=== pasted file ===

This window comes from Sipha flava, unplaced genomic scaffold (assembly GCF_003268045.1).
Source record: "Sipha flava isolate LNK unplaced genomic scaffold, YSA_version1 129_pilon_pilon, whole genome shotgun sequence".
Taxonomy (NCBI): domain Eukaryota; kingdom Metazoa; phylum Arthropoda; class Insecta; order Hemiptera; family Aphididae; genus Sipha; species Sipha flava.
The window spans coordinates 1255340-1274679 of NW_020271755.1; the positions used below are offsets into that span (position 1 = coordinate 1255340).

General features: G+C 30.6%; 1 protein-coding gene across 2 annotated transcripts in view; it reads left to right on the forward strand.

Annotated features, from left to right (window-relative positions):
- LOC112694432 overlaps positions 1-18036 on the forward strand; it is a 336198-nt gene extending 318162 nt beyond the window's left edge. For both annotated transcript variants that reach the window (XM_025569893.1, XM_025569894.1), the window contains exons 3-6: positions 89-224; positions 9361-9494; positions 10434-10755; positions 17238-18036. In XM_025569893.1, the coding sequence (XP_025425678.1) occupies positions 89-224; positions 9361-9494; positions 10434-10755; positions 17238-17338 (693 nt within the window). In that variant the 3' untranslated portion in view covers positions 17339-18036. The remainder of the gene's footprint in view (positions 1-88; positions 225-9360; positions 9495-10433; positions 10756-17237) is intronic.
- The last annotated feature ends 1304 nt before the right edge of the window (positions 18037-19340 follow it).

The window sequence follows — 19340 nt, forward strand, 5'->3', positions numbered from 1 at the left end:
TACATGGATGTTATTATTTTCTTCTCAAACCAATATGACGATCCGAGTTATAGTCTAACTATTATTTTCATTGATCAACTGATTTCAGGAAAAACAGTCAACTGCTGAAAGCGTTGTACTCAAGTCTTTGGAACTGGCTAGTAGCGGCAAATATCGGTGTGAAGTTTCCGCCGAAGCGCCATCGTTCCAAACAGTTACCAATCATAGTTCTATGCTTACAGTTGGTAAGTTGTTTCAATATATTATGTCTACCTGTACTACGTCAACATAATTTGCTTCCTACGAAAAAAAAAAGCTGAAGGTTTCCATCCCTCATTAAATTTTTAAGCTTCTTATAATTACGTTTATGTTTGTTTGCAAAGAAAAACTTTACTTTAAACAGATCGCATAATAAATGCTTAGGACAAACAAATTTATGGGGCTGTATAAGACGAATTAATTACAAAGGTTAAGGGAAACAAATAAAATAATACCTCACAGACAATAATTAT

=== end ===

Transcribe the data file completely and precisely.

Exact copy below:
This window comes from Sipha flava, unplaced genomic scaffold (assembly GCF_003268045.1).
Source record: "Sipha flava isolate LNK unplaced genomic scaffold, YSA_version1 129_pilon_pilon, whole genome shotgun sequence".
Taxonomy (NCBI): domain Eukaryota; kingdom Metazoa; phylum Arthropoda; class Insecta; order Hemiptera; family Aphididae; genus Sipha; species Sipha flava.
The window spans coordinates 1255340-1274679 of NW_020271755.1; the positions used below are offsets into that span (position 1 = coordinate 1255340).

General features: G+C 30.6%; 1 protein-coding gene across 2 annotated transcripts in view; it reads left to right on the forward strand.

Annotated features, from left to right (window-relative positions):
- LOC112694432 overlaps positions 1-18036 on the forward strand; it is a 336198-nt gene extending 318162 nt beyond the window's left edge. For both annotated transcript variants that reach the window (XM_025569893.1, XM_025569894.1), the window contains exons 3-6: positions 89-224; positions 9361-9494; positions 10434-10755; positions 17238-18036. In XM_025569893.1, the coding sequence (XP_025425678.1) occupies positions 89-224; positions 9361-9494; positions 10434-10755; positions 17238-17338 (693 nt within the window). In that variant the 3' untranslated portion in view covers positions 17339-18036. The remainder of the gene's footprint in view (positions 1-88; positions 225-9360; positions 9495-10433; positions 10756-17237) is intronic.
- The last annotated feature ends 1304 nt before the right edge of the window (positions 18037-19340 follow it).

The window sequence follows — 19340 nt, forward strand, 5'->3', positions numbered from 1 at the left end:
TACATGGATGTTATTATTTTCTTCTCAAACCAATATGACGATCCGAGTTATAGTCTAACTATTATTTTCATTGATCAACTGATTTCAGGAAAAACAGTCAACTGCTGAAAGCGTTGTACTCAAGTCTTTGGAACTGGCTAGTAGCGGCAAATATCGGTGTGAAGTTTCCGCCGAAGCGCCATCGTTCCAAACAGTTACCAATCATAGTTCTATGCTTACAGTTGGTAAGTTGTTTCAATATATTATGTCTACCTGTACTACGTCAACATAATTTGCTTCCTACGAAAAAAAAAAGCTGAAGGTTTCCATCCCTCATTAAATTTTTAAGCTTCTTATAATTACGTTTATGTTTGTTTGCAAAGAAAAACTTTACTTTAAACAGATCGCATAATAAATGCTTAGGACAAACAAATTTATGGGGCTGTATAAGACGAATTAATTACAAAGGTTAAGGGAAACAAATAAAATAATACCTCACAGACAATAATTAT